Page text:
The day I first learned about Janelle’s passing, I watched an episode of Jane the Virgin to distract myself from the pain. It hit me harder than I could have ever expected.

A character on the show had reservations about speaking publicly on the devastating loss of a loved one. She was reassured it would get easier to talk about in time, but she was afraid of the loved one becoming just an anecdote.

She was given beautiful advice that couldn’t have been more perfect for me to hear in the moment:

You’re in a long-term relationship with grief. But it has to evolve. And it’s okay to keep letting go. You have to.

That simple line of dialogue brought me to tears. In hearing those words, I knew my life would never be the same.

With Janelle’s passing barely a month removed, I’m not yet ready to let go.

I’m in a liminal phase, between wanting to wallow in my grief and wanting to cut it down with a sword. But I’m heartened by the fact that I am not entering into this new long-term relationship alone.

I have those who have been alongside me on this journey. We live together. We celebrate Janelle together. She lives on in each of us, through every laugh, through every act of kindness.

You will always be with me, Janelle. I will share your spirit with the world.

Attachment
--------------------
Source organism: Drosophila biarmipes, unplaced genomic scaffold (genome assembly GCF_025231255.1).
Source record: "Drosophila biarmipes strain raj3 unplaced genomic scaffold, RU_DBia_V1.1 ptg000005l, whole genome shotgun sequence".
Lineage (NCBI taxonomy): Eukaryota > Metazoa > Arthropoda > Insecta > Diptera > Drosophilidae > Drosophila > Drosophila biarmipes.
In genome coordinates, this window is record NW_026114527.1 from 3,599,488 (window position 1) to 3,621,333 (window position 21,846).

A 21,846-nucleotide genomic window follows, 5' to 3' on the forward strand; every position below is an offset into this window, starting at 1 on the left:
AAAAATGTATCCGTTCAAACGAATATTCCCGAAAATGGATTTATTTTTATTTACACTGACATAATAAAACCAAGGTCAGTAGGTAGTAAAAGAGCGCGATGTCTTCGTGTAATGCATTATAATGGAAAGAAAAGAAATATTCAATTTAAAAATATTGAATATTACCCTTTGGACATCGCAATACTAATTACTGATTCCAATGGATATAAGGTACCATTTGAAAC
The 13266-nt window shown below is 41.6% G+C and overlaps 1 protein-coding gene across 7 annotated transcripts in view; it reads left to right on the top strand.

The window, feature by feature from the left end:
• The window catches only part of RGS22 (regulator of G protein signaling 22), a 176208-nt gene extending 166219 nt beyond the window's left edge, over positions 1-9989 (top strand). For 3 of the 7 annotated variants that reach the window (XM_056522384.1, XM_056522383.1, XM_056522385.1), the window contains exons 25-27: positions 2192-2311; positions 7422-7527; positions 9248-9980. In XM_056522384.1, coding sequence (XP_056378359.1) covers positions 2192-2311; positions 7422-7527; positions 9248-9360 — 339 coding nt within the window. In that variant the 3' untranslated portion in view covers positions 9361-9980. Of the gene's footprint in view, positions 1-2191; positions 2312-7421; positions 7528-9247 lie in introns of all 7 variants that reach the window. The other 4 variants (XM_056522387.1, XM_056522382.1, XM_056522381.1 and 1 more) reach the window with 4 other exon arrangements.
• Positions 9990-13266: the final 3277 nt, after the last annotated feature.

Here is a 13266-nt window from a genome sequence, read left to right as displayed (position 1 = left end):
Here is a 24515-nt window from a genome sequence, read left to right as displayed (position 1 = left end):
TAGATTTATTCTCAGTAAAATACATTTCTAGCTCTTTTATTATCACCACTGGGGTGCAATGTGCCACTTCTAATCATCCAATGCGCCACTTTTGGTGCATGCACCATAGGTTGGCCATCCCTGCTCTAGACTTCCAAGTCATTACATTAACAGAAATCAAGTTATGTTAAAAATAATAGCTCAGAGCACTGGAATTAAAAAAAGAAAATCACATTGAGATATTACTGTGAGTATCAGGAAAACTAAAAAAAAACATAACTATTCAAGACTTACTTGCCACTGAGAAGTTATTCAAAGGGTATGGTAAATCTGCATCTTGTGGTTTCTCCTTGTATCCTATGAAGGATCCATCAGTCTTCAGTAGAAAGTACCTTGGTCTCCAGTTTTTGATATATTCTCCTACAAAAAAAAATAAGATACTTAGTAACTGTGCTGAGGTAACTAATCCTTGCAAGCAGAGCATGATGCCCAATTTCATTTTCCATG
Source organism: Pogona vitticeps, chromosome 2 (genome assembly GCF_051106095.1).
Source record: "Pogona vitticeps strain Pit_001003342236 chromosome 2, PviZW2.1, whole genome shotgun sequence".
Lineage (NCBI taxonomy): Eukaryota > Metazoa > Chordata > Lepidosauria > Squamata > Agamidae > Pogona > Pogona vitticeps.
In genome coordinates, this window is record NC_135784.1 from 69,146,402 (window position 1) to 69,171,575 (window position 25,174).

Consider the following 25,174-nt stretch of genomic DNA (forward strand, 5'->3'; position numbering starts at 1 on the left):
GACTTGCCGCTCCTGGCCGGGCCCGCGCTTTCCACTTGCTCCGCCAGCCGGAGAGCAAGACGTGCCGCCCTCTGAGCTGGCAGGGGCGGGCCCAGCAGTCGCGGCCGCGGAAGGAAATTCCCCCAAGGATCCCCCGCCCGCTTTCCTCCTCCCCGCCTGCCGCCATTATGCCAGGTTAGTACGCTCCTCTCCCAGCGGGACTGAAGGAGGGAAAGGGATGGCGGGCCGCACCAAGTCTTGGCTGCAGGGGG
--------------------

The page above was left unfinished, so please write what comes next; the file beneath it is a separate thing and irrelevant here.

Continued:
This Is Our Now: Our 30 Favorite American Idol Performances

We’ve reached #IdolFinale week, and as I write this post, 50+ Idol alumni are rehearsing in Los Angeles for the finale on Thursday. Here’s a pretty millennial sentence for you: American Idol’s Snapchat is taking us backstage of the finale rehearsals, and thanks to alumni shout-outs from Season 2’s Kimberly Locke, to Season 6’s Melinda Doolittle, and more, I am instantly nostalgic about these past 15 years. Looking back at Idol’s tenure and re-watching old clips on YouTube, it’s dawned on me just how much this show has been a part of my life.

I’ll miss the sense of community Idol formed, from the engaged viewership voting week to week, to music and TV critics and bloggers, to the contestants themselves. What makes this show so special is that we, the viewers, have a sense of ownership of these contestants. We’ve supported and invested in their artistic growth. We journeyed along with them from their obscurity to stardom. We fell in love with their stories and for a brief moment of confetti, the American Dream felt real.

For myself and my Idol partner-in-crime, Jonathan Yu, we’ve lived and breathed Idol for half our lives. We’ve had lengthy Gchat debates after each episode. We’ve blogged and blogged and blogged about this show. We auditioned for Idol Season 10 together at AT&T Park. We’ve attended Idol tours and concerts. We participated in online Fantasy Leagues. I even won an iPod Nano in a Fantasy League once… which I traded in for cash to buy Idol concert tickets. Between the two of us, we’ve seen all the Idol winners perform live, excluding Ruben Studdard, Taylor Hicks, Phillip Phillips, and Nick Fradiani (sorry, boys!). So yes, we’re Idol geeks, and my heart belongs to this silly show.

So without further ado, here are our 30 favorite American Idol performances: 15 from me, 15 from the other Jonathan. You know, to celebrate Idol’s 15 seasons.

This isn’t a list of the 30 “Best” American Idol performances, mind you. These are the moments that have stayed with us all these years and will for years to come, until Idol is inevitably rebooted.

American Idol Fave Performances

JONATHAN AMORES’ 15 FAVORITE PERFORMANCES

1. Kris Allen: “Heartless” (Season 8)